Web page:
Repointed arches, one door, and the
chuff chuff of a tractor on the glebe,
not the dray of horses. To speak
with a voice more suddenly my own.
As silently as time can whippet,
swallows wicker on the evening air.
Return to brick, few remain
between directions of modernity.
Though plumb and fast, square at least
upon one corner, little is
placed where they left it, matchlocks
and steel plows against the wilderness.
Is it less now, when we have made
a monument and token for
ourselves among the spoken walls
and, redolent of singing, choir?
Once fallen, are they the less, so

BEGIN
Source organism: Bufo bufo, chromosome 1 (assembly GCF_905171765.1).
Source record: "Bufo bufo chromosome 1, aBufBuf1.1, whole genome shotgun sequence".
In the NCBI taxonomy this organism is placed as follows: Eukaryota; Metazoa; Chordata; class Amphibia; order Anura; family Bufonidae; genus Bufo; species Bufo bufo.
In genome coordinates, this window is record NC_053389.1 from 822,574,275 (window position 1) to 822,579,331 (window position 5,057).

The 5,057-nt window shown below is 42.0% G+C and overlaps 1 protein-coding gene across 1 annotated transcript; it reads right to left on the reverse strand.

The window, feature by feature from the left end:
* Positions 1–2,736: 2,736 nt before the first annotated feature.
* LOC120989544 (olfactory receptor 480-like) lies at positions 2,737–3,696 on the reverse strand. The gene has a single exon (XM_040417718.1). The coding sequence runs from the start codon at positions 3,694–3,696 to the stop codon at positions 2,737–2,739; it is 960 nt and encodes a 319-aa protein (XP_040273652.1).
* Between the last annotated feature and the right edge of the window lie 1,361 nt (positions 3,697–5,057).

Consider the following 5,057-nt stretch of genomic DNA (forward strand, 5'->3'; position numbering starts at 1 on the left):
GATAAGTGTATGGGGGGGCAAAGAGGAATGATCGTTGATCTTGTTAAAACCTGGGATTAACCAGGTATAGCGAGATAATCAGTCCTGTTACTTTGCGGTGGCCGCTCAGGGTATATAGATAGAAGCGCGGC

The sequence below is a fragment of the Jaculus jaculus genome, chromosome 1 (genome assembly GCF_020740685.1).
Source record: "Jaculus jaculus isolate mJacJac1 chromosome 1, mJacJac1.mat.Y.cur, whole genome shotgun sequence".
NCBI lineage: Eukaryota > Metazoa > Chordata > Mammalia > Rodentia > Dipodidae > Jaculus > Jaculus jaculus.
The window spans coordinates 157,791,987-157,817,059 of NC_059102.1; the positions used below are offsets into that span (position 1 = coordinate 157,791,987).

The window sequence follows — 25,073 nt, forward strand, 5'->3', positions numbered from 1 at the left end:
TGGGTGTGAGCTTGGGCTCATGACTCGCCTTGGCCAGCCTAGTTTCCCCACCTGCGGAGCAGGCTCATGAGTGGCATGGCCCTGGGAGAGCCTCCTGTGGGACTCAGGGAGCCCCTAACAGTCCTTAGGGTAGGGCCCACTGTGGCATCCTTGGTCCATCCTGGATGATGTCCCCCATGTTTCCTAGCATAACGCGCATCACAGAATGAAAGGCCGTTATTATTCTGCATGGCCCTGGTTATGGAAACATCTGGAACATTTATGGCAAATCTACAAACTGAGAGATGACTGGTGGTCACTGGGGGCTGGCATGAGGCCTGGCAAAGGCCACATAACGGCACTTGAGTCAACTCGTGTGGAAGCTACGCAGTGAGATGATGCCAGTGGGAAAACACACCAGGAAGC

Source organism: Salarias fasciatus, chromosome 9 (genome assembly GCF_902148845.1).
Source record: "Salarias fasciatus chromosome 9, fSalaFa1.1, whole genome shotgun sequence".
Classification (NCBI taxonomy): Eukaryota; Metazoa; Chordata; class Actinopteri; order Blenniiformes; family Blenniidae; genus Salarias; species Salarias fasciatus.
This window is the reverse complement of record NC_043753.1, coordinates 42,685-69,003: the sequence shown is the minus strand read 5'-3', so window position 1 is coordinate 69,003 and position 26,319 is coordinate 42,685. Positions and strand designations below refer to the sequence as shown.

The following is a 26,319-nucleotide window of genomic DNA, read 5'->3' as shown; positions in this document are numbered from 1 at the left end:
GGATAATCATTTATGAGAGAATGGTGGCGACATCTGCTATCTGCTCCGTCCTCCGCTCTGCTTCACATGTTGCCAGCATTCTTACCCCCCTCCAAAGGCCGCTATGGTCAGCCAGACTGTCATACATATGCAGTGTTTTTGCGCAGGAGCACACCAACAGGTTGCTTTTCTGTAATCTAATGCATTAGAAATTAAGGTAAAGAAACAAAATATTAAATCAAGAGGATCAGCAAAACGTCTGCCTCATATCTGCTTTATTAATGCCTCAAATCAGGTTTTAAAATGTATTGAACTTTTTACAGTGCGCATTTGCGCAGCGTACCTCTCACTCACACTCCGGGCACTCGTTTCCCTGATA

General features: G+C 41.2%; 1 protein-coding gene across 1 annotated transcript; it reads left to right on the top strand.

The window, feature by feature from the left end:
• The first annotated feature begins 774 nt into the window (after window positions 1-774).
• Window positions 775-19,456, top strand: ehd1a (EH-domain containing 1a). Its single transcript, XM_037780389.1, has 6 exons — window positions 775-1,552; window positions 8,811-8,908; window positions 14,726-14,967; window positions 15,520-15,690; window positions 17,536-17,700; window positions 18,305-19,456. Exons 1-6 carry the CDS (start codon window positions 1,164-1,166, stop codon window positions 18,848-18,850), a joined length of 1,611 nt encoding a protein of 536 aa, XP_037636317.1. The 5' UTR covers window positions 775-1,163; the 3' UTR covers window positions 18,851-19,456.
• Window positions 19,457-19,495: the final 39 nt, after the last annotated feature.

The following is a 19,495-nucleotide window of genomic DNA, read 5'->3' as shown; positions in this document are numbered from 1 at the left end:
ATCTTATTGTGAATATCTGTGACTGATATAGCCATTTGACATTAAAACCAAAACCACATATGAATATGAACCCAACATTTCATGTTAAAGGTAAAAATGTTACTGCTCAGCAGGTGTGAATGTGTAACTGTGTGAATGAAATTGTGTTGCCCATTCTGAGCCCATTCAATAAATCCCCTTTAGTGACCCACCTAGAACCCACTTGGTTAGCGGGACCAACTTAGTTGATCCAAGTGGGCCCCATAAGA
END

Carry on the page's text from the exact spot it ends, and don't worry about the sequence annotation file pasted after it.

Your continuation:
laboriously as they were piled,
sunlight angled on the mortar
stippling a prayer to evening?
Is this past dead, or do we have
in it a vision of a purer
arch, completed rondel, and a
firmer door like the faith that was?
By David King
The fourth poem from Virginia Churches, a series of 8 poems on colonial churches.
Copyright 2004 by David King.
All rights reserved.
Reproduced by Poetry 360 with permission of the author.